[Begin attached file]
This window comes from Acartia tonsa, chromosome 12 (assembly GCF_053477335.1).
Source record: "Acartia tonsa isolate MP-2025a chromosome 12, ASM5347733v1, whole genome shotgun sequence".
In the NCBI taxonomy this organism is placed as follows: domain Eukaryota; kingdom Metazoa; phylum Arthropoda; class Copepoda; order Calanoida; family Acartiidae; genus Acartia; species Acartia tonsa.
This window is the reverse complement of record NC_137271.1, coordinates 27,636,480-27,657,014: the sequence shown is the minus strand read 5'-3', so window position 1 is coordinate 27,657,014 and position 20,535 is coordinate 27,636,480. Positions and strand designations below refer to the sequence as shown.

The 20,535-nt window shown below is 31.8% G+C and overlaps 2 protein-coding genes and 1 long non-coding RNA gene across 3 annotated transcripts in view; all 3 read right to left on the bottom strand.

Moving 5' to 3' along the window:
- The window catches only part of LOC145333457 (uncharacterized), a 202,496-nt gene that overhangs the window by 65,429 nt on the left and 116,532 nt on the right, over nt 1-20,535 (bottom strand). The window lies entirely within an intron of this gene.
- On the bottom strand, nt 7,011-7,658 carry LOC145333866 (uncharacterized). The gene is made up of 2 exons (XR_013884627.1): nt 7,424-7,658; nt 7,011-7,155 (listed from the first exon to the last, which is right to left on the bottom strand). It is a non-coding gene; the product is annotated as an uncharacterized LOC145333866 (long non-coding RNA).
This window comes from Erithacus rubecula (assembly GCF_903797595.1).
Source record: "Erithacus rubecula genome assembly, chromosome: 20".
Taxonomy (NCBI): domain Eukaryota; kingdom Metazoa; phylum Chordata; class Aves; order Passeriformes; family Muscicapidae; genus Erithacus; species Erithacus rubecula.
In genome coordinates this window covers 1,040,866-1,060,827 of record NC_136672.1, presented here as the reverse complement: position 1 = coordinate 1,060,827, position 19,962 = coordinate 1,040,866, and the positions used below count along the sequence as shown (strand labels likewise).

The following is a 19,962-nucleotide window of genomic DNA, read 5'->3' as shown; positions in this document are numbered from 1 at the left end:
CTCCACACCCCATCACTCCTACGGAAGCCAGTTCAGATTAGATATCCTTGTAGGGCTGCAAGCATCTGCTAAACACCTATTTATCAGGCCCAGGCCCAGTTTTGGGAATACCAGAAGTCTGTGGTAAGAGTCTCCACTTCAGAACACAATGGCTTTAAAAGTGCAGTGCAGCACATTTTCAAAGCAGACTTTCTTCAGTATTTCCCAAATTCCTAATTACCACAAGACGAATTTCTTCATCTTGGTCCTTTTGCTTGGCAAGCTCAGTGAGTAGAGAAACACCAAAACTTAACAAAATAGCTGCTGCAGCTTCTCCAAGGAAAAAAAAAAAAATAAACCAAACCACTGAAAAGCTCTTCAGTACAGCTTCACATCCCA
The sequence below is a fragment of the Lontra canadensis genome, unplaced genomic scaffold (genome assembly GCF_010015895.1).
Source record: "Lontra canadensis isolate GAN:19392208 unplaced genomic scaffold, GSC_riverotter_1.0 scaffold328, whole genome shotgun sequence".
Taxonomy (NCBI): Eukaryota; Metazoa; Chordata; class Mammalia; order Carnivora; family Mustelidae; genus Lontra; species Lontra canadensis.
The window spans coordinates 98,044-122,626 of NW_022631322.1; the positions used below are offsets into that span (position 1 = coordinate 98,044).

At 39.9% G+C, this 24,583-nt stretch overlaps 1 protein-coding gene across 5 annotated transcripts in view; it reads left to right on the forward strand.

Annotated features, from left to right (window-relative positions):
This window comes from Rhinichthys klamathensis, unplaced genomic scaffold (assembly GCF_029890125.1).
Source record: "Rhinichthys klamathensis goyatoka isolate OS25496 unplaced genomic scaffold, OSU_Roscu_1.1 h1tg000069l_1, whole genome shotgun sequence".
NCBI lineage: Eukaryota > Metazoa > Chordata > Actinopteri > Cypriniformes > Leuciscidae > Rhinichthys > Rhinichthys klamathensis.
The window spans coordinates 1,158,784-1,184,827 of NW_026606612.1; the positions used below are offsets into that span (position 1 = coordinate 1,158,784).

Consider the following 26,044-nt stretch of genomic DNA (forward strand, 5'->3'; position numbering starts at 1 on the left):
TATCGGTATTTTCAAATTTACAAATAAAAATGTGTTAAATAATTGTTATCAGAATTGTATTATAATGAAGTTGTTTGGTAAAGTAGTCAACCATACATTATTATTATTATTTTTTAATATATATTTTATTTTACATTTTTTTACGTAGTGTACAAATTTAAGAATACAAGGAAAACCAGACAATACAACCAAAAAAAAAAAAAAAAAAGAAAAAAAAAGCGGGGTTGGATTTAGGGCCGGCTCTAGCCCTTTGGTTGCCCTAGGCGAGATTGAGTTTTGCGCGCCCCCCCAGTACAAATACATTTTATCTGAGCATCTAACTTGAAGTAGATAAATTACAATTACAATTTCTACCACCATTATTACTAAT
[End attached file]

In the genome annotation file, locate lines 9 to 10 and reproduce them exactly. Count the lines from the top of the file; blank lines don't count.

This window comes from Erithacus rubecula (assembly GCF_903797595.1).
Source record: "Erithacus rubecula genome assembly, chromosome: 20".